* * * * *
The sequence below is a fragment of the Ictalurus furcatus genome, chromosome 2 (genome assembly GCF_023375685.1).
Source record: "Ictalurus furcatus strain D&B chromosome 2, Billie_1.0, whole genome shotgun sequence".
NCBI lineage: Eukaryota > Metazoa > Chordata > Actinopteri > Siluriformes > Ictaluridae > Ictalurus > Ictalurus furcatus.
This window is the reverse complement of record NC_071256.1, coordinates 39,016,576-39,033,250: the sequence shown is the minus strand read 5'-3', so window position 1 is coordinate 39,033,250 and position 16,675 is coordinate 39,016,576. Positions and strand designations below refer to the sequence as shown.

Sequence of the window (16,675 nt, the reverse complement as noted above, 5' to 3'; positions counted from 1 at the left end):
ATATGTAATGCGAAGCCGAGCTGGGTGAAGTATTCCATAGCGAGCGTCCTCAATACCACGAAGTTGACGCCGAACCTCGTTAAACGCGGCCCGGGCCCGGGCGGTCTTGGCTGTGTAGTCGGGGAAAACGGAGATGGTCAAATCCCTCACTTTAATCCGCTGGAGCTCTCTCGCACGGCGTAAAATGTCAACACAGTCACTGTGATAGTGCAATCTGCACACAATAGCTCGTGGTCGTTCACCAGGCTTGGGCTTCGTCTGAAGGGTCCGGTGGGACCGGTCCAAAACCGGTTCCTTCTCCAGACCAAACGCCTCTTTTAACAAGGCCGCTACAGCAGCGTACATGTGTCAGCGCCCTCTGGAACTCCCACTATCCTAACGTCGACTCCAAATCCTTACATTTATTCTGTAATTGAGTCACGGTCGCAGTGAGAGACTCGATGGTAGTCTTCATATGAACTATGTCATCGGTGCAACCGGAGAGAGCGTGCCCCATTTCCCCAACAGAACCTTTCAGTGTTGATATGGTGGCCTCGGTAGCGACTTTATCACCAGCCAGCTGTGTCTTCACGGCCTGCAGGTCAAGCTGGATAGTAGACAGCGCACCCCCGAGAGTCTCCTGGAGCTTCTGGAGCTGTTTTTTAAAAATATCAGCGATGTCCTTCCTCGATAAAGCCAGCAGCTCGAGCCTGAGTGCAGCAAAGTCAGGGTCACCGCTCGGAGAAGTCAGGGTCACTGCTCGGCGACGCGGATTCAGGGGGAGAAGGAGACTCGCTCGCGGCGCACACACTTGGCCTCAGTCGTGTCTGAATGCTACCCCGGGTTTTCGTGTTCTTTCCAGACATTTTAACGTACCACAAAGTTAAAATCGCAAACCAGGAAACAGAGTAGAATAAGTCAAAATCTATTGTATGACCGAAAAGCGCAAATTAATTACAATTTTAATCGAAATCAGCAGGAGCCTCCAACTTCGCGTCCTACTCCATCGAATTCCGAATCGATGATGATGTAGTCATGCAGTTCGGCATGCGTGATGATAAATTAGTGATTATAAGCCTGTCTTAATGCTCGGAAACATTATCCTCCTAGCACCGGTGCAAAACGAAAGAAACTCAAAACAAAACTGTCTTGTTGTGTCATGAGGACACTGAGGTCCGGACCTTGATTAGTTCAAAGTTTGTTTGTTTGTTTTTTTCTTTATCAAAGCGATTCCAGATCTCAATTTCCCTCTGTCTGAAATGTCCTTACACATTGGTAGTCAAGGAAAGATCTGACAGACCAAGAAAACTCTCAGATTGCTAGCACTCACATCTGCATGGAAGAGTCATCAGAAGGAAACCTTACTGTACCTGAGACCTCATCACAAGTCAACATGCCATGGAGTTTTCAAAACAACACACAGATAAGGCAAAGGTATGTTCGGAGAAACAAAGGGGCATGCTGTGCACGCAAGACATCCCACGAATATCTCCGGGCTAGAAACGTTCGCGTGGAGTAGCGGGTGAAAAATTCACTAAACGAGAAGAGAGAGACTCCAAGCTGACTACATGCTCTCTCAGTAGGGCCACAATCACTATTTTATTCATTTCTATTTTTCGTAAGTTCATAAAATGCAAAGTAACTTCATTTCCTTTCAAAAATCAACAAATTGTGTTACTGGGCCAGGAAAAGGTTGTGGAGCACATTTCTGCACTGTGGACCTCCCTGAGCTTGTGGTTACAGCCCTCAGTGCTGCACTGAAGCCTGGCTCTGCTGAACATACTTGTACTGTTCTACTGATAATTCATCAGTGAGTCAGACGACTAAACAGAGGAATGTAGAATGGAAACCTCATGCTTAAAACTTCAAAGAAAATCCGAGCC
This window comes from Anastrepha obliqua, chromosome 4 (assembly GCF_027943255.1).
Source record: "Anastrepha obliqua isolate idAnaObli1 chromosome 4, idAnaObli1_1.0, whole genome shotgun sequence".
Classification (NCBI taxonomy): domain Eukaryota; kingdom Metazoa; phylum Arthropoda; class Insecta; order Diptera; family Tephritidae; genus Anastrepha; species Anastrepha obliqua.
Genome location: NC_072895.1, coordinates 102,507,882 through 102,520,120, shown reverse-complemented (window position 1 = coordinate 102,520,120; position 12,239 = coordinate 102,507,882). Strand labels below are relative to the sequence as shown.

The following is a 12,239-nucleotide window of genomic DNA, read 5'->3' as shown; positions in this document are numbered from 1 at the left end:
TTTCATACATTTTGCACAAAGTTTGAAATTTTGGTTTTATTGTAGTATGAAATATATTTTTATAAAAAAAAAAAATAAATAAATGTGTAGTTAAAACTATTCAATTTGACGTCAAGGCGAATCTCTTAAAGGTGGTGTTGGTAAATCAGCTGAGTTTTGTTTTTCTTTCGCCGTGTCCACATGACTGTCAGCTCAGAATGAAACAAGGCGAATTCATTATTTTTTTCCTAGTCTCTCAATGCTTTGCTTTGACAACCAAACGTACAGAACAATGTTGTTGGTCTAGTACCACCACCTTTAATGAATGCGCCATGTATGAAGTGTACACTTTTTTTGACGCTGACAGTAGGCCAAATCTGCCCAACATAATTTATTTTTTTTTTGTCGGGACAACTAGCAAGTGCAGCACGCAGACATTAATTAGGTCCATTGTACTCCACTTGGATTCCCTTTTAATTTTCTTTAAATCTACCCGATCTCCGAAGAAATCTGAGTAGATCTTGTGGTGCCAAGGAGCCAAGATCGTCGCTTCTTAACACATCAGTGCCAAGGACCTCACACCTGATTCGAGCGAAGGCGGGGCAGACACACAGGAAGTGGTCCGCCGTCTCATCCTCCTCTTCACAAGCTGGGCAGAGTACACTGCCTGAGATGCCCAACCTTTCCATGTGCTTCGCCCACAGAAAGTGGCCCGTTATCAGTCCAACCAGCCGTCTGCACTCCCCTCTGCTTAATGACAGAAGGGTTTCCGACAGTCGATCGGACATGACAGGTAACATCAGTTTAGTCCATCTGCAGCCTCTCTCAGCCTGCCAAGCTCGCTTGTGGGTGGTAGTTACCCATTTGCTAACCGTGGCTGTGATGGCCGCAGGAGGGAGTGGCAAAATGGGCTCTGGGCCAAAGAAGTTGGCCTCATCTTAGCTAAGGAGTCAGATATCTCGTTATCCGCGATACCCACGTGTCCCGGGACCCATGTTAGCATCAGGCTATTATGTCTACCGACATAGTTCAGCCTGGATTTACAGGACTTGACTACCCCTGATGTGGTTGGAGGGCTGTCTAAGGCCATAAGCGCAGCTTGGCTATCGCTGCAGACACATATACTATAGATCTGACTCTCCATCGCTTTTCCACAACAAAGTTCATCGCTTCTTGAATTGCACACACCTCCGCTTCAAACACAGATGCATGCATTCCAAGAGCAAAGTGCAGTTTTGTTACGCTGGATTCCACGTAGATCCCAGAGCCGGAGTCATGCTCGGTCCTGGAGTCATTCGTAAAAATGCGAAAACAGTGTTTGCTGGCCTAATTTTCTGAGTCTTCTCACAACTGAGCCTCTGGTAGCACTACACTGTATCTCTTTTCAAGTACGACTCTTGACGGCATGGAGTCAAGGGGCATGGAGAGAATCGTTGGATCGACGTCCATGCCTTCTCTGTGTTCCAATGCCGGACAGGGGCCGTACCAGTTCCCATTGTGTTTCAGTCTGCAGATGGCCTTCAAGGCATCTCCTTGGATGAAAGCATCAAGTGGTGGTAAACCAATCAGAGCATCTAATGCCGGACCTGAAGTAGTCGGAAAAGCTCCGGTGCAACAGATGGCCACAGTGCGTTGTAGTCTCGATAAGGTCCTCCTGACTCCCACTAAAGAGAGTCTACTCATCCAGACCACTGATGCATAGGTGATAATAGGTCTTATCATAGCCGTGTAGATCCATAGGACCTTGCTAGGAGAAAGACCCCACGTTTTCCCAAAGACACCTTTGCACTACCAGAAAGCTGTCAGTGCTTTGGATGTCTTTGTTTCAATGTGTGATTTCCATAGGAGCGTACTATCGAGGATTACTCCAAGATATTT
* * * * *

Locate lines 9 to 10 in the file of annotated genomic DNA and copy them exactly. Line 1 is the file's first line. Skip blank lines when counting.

Classification (NCBI taxonomy): domain Eukaryota; kingdom Metazoa; phylum Arthropoda; class Insecta; order Diptera; family Tephritidae; genus Anastrepha; species Anastrepha obliqua.
Genome location: NC_072895.1, coordinates 102,507,882 through 102,520,120, shown reverse-complemented (window position 1 = coordinate 102,520,120; position 12,239 = coordinate 102,507,882). Strand labels below are relative to the sequence as shown.